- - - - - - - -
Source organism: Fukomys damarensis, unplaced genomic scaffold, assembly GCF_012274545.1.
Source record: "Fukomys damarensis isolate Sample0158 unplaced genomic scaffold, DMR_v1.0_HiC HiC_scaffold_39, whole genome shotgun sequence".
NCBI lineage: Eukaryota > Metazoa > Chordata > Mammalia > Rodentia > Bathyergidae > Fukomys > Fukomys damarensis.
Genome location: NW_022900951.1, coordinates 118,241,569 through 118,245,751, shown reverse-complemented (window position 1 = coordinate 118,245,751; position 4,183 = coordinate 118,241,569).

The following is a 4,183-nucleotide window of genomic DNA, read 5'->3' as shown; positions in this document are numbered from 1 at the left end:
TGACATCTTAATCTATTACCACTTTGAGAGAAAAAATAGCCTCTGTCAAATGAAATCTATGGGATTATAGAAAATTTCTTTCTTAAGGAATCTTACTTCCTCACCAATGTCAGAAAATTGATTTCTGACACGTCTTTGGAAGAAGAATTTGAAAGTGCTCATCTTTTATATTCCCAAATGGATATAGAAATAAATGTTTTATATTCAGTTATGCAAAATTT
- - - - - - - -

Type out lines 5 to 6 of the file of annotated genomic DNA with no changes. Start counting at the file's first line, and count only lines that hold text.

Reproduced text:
The following is a 4,183-nucleotide window of genomic DNA, read 5'->3' as shown; positions in this document are numbered from 1 at the left end:
TGACATCTTAATCTATTACCACTTTGAGAGAAAAAATAGCCTCTGTCAAATGAAATCTATGGGATTATAGAAAATTTCTTTCTTAAGGAATCTTACTTCCTCACCAATGTCAGAAAATTGATTTCTGACACGTCTTTGGAAGAAGAATTTGAAAGTGCTCATCTTTTATATTCCCAAATGGATATAGAAATAAATGTTTTATATTCAGTTATGCAAAATTT